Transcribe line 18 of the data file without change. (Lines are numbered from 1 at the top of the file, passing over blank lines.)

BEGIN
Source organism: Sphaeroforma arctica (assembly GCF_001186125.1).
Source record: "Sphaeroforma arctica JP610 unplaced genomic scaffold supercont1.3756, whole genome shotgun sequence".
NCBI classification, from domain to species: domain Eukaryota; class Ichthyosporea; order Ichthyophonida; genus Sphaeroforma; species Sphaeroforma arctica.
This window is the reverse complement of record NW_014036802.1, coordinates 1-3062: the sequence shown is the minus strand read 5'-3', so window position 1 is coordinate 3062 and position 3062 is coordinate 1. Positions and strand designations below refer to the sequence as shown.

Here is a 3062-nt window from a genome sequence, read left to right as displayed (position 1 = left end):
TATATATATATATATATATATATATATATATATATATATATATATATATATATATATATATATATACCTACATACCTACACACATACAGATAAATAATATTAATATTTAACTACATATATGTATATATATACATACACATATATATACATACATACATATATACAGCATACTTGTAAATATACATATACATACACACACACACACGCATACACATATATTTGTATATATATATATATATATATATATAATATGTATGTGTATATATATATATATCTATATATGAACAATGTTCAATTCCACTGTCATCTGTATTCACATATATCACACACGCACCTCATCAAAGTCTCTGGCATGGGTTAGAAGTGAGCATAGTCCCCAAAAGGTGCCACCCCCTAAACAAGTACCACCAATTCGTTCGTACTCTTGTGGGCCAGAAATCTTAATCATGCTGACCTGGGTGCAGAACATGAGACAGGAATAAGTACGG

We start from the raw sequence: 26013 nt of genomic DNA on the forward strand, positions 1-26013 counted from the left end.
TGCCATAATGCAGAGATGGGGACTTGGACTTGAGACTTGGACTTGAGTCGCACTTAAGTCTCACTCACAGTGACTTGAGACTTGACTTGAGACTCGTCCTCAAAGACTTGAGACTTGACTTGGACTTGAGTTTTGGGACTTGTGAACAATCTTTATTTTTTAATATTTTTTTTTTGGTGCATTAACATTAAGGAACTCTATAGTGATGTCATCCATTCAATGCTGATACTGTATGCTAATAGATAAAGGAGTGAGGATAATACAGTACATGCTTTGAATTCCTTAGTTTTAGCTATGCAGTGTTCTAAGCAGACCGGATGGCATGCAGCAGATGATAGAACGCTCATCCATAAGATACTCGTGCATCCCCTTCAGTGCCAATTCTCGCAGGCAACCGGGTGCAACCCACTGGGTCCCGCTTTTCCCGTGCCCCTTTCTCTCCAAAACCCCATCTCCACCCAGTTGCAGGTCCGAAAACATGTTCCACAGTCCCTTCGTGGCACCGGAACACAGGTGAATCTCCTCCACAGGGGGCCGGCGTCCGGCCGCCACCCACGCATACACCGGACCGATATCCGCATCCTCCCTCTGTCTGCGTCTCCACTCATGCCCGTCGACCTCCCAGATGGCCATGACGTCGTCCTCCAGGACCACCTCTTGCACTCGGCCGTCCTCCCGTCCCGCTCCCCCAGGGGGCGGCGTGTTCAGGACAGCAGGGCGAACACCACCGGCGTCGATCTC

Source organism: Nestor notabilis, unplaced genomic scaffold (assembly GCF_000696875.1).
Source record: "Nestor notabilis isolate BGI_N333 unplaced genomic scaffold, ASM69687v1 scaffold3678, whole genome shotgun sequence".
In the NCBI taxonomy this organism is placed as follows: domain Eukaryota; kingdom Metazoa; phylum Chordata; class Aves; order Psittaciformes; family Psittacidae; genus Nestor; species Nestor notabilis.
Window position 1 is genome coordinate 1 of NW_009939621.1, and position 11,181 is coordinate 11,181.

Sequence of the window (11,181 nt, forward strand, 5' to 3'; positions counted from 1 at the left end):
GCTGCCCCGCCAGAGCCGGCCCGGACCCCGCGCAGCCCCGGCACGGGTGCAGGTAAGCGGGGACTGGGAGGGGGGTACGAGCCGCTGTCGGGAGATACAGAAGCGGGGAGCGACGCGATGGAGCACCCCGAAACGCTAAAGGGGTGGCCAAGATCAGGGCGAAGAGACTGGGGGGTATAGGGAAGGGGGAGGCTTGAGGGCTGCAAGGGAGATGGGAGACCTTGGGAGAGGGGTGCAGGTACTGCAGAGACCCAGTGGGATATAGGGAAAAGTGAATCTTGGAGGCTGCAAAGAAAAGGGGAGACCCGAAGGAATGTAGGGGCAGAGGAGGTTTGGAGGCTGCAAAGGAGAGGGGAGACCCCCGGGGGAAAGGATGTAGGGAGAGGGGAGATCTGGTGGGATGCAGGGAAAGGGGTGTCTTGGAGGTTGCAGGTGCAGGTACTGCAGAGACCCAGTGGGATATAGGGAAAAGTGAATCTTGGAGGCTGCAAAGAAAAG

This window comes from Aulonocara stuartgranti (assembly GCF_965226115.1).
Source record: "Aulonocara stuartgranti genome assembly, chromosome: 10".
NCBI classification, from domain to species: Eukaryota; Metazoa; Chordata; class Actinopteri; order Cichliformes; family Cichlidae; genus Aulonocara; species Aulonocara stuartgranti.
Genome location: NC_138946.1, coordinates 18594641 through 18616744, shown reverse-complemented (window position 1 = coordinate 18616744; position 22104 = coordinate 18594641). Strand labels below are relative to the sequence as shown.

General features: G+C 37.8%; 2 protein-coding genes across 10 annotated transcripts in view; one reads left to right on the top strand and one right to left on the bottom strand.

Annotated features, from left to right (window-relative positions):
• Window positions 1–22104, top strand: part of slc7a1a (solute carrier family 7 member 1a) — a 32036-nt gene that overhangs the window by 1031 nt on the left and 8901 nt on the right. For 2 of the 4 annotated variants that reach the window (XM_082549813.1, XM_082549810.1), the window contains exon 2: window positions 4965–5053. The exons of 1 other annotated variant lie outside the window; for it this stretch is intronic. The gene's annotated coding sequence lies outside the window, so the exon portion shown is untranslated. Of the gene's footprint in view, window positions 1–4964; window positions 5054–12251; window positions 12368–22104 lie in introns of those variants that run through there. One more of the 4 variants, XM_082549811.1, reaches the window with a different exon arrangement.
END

Genome location: NC_138946.1, coordinates 18594641 through 18616744, shown reverse-complemented (window position 1 = coordinate 18616744; position 22104 = coordinate 18594641). Strand labels below are relative to the sequence as shown.